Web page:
Actually? No. Standardized tests measure nothing but short term memory. Period. And tying the pay of a group of professionals to the performance of children and their ability to sit for three hours in front of a test booklet and a scan sheet is poorly conceived, wrong-headed and downright mean-spirited. Has anyone given this any thought outside of the usual, “It’s for the children” line of crap? I have asked before and I will ask again: Is there another profession that ties monetary compensation to the performance of their clients? Not the satisfaction of the clients or the viability of the product, but the actual performance of the client.

I used to sell computers in the early days of the home PC. I sold very good computers to people who could barely turn a computer on. I even questioned their need for owning a computer. And, in the end, I sold them exactly what they wanted or thought they needed and they went home and completely and utterly failed to make their computers do anything. My boss thought I was a great salesman and gave me a raise. Under the Merit Pay guidelines, my pay would have  been cut because my clients failed to meet some poorly defined standard of performance.

In my district, we are much like any other district. We have great kids, great teachers and great schools. We also have some bad teachers, some not-so-great schools and some terrible kids. But that is normal and just fine because we get to mix them up and put bad teachers in good schools and great kids in bad schools and terrible kids in great schools and so on and so on. No where do you see a really bad school filled with really terrible kids and being taught by rotten teachers. Just like in real life. And just like in real life, we are afraid to say anything bad about the kids.

You can complain about a school all you want. It’s just a building. Some are better than others. And I guess you can complain about teachers all you want also. But the children? Be careful where you tread. We love our children. Children are our future. Teach your children well with arms wide open. We will even defend other people’s children. Even if those other people are people we hate.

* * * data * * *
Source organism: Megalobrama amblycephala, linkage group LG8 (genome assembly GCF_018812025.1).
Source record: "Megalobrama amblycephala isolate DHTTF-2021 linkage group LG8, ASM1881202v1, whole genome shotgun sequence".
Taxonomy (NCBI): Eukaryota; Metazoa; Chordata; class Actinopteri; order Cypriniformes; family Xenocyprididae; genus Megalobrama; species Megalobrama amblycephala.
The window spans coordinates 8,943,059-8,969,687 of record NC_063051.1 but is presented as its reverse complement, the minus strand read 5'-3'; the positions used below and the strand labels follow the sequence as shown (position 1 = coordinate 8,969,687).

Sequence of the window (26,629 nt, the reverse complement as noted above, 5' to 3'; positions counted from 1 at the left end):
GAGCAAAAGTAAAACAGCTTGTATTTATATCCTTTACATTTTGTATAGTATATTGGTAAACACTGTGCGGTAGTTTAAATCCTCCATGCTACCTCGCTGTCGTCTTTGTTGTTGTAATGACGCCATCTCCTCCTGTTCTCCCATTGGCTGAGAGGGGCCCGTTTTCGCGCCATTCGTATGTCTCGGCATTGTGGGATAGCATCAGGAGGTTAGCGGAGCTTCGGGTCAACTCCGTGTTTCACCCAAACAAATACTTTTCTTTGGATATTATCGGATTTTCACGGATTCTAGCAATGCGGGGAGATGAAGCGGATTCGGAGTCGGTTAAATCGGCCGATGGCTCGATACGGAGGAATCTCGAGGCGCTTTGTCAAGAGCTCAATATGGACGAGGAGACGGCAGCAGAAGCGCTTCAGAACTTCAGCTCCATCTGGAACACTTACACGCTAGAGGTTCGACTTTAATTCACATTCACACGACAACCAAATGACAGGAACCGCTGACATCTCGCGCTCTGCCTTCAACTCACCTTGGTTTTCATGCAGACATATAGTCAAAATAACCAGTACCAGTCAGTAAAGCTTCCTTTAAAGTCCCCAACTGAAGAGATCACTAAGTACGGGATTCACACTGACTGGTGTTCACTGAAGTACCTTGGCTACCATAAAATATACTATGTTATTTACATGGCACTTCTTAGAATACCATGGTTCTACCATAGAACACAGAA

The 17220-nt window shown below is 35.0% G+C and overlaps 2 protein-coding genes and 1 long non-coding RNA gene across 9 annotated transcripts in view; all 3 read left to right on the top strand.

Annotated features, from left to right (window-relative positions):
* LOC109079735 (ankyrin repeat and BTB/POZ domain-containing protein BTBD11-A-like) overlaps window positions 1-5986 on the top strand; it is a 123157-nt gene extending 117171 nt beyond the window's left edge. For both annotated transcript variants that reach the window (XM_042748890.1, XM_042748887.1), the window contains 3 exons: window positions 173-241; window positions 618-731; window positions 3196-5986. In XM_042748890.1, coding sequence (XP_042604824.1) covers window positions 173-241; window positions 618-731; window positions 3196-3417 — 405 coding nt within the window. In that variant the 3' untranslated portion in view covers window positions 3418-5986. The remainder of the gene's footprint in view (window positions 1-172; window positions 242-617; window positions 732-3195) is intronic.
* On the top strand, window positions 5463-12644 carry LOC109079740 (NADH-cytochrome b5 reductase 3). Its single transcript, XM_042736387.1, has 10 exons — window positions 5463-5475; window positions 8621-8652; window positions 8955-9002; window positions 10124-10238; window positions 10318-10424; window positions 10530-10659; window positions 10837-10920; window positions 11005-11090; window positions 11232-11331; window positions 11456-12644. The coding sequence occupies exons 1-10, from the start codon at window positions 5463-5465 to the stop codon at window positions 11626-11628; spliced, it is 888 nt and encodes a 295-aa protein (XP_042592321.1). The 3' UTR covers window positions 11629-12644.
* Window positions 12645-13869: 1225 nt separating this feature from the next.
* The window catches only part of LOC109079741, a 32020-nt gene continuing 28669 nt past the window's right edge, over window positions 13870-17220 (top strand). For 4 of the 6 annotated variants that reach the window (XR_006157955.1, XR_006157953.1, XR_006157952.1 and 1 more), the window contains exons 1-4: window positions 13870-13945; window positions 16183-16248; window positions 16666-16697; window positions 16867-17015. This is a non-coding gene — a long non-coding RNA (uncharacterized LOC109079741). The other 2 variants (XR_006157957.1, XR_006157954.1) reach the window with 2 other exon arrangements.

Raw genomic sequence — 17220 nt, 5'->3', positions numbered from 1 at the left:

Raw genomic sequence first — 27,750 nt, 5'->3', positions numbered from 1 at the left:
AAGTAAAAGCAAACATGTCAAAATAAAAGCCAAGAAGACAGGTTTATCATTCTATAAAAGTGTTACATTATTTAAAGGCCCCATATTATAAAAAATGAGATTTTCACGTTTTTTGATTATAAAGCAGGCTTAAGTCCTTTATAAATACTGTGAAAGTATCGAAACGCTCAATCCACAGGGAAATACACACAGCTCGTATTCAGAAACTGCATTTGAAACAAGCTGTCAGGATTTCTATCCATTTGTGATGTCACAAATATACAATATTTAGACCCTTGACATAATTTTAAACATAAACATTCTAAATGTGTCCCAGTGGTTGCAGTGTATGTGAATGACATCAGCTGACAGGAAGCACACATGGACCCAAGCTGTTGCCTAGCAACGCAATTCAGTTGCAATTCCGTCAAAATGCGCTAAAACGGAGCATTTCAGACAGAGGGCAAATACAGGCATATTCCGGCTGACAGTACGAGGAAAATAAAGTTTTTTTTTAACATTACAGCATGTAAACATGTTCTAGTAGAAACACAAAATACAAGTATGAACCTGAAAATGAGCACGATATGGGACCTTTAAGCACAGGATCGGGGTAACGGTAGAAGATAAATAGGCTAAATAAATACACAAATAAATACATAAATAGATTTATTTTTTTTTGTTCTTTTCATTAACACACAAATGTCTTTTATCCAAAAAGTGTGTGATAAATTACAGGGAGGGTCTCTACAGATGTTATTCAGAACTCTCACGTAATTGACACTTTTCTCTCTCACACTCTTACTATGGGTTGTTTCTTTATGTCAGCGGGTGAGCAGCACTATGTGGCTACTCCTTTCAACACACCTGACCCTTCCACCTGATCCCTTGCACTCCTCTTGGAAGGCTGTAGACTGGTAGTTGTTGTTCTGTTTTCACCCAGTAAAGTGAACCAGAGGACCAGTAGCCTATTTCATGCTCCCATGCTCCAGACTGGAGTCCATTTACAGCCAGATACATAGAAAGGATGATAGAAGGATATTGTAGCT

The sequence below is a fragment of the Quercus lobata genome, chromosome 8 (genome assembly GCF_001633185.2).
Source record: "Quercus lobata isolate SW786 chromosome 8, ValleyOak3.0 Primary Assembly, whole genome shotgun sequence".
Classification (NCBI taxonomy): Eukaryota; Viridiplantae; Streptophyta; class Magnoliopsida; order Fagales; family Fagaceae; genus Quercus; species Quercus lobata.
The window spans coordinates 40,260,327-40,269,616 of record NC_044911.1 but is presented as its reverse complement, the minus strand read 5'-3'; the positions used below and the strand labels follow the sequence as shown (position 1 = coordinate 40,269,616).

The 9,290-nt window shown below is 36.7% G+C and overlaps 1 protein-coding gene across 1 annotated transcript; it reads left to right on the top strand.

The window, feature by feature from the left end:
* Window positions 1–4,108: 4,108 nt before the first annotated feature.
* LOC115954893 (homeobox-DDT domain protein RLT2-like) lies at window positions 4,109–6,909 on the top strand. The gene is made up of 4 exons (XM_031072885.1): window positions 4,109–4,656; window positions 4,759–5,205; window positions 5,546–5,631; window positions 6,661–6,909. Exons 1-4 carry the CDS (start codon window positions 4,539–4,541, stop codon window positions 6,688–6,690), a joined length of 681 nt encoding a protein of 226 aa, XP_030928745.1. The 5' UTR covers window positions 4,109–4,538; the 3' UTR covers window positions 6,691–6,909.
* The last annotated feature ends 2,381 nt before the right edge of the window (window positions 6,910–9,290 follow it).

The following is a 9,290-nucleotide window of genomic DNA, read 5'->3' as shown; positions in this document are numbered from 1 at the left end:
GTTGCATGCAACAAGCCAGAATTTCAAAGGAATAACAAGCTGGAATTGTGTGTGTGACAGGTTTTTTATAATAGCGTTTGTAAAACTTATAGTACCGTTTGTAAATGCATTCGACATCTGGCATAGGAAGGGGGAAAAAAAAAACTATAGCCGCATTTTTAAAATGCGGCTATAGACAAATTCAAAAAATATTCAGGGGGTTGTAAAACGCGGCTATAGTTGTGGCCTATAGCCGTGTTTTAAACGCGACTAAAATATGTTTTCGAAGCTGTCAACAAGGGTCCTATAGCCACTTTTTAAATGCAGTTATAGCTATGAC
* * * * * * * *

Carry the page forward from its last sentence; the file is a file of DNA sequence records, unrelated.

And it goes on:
In my district a group of kids were hauled out of school for weapons violations. Guns and knives mostly. Those kids have teachers. Does anyone really believe that the pay of those teachers should be tied to these hoodlums? Kids are being raised by television sets and it is up to a teacher to show that “Take whatever you can” is not a real career path. So why can’t we blame the kids for their own failures? It is easier to blame the teachers and it is way more Politically Correct to blame the teachers. In today’s society, it is impossible to look a 17 year-old in the eye and say, “You are a failure because you are lazy, indifferent and no where near as clever as you think you are. You are a failure because your only role models play professional sports, sing or commit crimes. You are a failure because your parents don’t love you enough to put your needs before their own. You are a failure because you expect everything to be given to you as if you have accomplished something just by showing up. You are a failure because you surround yourself with failures and are too afraid to stand out in a crowd.” But we can’t say these things. So we blame the teachers.

Just Blame The Teachers.

We blame the teachers. It is hard to “get” this very simple statement. We blame the teachers. Teachers. Human beings with families, mortgages, problems and low pay. They get the blame. Real people like Jane. (Obviously not her real name. But very real.) Jane is a teacher who left her profession a decade ago to teach what she knows to others. She has a couple of kids, both in their teens. Her husband is too sick to work but not sick enough for disability. One of her kids is developmentally challenged and the other is gifted but…weird…like a lot of creative teenagers. Both are fantastic kids. She has a car, a house and is trying to get her kids into college. But she makes so little money, after years of teaching, that her kids qualify for the district’s own free lunch program. Jane shows up to work early every day and leaves work late every day. She buys certain supplies out of her own pocket in spite of the fact that her own kids might go without. She loves her students and believes in them but some refuse to learn anything she teaches. And we want to tie Jane’s pay into the testing ability of her students. As if she needs another thing to worry about.